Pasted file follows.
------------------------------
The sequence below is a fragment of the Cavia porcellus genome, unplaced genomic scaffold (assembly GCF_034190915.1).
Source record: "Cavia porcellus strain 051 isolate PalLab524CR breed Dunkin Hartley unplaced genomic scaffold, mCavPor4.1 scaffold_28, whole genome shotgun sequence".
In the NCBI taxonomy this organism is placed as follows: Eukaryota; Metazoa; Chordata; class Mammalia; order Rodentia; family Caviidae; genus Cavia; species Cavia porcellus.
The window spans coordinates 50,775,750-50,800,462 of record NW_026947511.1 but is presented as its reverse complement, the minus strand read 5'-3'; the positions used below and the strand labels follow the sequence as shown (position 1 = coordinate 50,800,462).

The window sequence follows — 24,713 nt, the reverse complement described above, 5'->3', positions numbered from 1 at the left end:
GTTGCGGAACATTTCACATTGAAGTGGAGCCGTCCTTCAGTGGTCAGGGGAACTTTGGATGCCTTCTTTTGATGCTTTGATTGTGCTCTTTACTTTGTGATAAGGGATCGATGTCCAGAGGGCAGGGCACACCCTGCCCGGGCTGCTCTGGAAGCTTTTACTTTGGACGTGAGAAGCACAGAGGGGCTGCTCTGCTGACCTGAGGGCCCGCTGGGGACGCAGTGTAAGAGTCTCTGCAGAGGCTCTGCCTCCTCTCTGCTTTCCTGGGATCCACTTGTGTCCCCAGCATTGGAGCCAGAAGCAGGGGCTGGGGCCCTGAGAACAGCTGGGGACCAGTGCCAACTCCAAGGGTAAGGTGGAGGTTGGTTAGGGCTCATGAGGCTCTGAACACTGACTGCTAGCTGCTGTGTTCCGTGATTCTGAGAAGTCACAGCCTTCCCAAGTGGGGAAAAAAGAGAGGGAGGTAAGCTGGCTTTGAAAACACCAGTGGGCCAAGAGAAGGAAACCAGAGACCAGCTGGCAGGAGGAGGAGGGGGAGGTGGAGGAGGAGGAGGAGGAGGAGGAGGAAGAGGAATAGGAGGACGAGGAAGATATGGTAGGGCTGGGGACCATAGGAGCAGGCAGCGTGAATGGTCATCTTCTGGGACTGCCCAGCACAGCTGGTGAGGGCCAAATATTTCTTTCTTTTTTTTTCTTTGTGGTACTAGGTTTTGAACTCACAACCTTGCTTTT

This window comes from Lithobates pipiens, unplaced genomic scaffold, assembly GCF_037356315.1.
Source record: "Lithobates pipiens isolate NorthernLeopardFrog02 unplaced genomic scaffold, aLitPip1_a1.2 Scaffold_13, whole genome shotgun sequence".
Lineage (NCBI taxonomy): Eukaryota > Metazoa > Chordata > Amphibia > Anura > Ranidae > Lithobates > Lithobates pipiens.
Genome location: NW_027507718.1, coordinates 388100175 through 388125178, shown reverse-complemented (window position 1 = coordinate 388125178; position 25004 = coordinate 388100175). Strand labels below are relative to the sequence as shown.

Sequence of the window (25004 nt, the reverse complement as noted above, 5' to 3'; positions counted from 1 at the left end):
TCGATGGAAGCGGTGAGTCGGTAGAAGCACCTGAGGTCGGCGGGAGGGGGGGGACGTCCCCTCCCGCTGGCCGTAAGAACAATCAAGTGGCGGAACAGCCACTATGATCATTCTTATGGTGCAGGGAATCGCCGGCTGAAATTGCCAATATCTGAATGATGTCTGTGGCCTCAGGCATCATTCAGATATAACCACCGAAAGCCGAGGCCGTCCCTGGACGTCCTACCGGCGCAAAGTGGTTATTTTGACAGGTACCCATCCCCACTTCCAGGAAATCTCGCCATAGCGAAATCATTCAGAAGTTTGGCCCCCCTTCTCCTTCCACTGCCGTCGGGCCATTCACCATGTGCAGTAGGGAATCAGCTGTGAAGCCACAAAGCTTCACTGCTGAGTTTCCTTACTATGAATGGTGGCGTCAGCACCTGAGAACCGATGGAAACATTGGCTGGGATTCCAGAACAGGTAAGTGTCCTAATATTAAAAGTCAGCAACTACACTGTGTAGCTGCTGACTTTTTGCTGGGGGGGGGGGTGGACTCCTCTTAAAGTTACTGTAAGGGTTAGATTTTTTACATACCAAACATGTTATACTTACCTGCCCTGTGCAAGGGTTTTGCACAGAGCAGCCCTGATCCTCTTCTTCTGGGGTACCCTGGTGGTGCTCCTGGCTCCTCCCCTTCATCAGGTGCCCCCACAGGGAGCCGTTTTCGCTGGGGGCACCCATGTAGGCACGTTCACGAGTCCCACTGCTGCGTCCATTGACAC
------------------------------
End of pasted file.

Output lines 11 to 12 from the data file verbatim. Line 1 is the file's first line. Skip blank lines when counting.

Sequence of the window (25004 nt, the reverse complement as noted above, 5' to 3'; positions counted from 1 at the left end):
TCGATGGAAGCGGTGAGTCGGTAGAAGCACCTGAGGTCGGCGGGAGGGGGGGGACGTCCCCTCCCGCTGGCCGTAAGAACAATCAAGTGGCGGAACAGCCACTATGATCATTCTTATGGTGCAGGGAATCGCCGGCTGAAATTGCCAATATCTGAATGATGTCTGTGGCCTCAGGCATCATTCAGATATAACCACCGAAAGCCGAGGCCGTCCCTGGACGTCCTACCGGCGCAAAGTGGTTATTTTGACAGGTACCCATCCCCACTTCCAGGAAATCTCGCCATAGCGAAATCATTCAGAAGTTTGGCCCCCCTTCTCCTTCCACTGCCGTCGGGCCATTCACCATGTGCAGTAGGGAATCAGCTGTGAAGCCACAAAGCTTCACTGCTGAGTTTCCTTACTATGAATGGTGGCGTCAGCACCTGAGAACCGATGGAAACATTGGCTGGGATTCCAGAACAGGTAAGTGTCCTAATATTAAAAGTCAGCAACTACACTGTGTAGCTGCTGACTTTTTGCTGGGGGGGGGGGTGGACTCCTCTTAAAGTTACTGTAAGGGTTAGATTTTTTACATACCAAACATGTTATACTTACCTGCCCTGTGCAAGGGTTTTGCACAGAGCAGCCCTGATCCTCTTCTTCTGGGGTACCCTGGTGGTGCTCCTGGCTCCTCCCCTTCATCAGGTGCCCCCACAGGGAGCCGTTTTCGCTGGGGGCACCCATGTAGGCACGTTCACGAGTCCCACTGCTGCGTCCATTGACAC